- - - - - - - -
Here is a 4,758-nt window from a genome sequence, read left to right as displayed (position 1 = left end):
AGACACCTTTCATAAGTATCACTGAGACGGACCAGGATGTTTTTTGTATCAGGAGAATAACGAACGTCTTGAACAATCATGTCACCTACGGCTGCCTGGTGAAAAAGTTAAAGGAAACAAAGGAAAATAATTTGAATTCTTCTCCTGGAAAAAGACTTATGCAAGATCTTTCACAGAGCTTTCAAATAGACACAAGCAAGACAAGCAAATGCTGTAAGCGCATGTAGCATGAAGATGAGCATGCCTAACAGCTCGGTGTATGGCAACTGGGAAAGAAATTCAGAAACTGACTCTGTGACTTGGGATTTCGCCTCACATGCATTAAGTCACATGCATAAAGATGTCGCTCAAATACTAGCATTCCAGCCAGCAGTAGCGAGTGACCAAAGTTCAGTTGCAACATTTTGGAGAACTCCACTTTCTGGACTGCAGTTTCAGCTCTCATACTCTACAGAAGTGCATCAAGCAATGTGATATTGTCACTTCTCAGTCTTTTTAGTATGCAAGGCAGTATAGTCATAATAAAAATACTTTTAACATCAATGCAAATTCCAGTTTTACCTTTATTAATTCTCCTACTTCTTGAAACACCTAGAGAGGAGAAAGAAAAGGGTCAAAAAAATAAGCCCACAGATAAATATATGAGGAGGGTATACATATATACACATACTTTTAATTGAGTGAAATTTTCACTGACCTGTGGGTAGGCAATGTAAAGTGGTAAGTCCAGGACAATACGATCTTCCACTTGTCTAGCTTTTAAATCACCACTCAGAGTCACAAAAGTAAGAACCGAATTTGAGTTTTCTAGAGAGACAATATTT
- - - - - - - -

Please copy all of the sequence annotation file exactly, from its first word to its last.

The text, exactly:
Here is a 4,758-nt window from a genome sequence, read left to right as displayed (position 1 = left end):
AGACACCTTTCATAAGTATCACTGAGACGGACCAGGATGTTTTTTGTATCAGGAGAATAACGAACGTCTTGAACAATCATGTCACCTACGGCTGCCTGGTGAAAAAGTTAAAGGAAACAAAGGAAAATAATTTGAATTCTTCTCCTGGAAAAAGACTTATGCAAGATCTTTCACAGAGCTTTCAAATAGACACAAGCAAGACAAGCAAATGCTGTAAGCGCATGTAGCATGAAGATGAGCATGCCTAACAGCTCGGTGTATGGCAACTGGGAAAGAAATTCAGAAACTGACTCTGTGACTTGGGATTTCGCCTCACATGCATTAAGTCACATGCATAAAGATGTCGCTCAAATACTAGCATTCCAGCCAGCAGTAGCGAGTGACCAAAGTTCAGTTGCAACATTTTGGAGAACTCCACTTTCTGGACTGCAGTTTCAGCTCTCATACTCTACAGAAGTGCATCAAGCAATGTGATATTGTCACTTCTCAGTCTTTTTAGTATGCAAGGCAGTATAGTCATAATAAAAATACTTTTAACATCAATGCAAATTCCAGTTTTACCTTTATTAATTCTCCTACTTCTTGAAACACCTAGAGAGGAGAAAGAAAAGGGTCAAAAAAATAAGCCCACAGATAAATATATGAGGAGGGTATACATATATACACATACTTTTAATTGAGTGAAATTTTCACTGACCTGTGGGTAGGCAATGTAAAGTGGTAAGTCCAGGACAATACGATCTTCCACTTGTCTAGCTTTTAAATCACCACTCAGAGTCACAAAAGTAAGAACCGAATTTGAGTTTTCTAGAGAGACAATATTT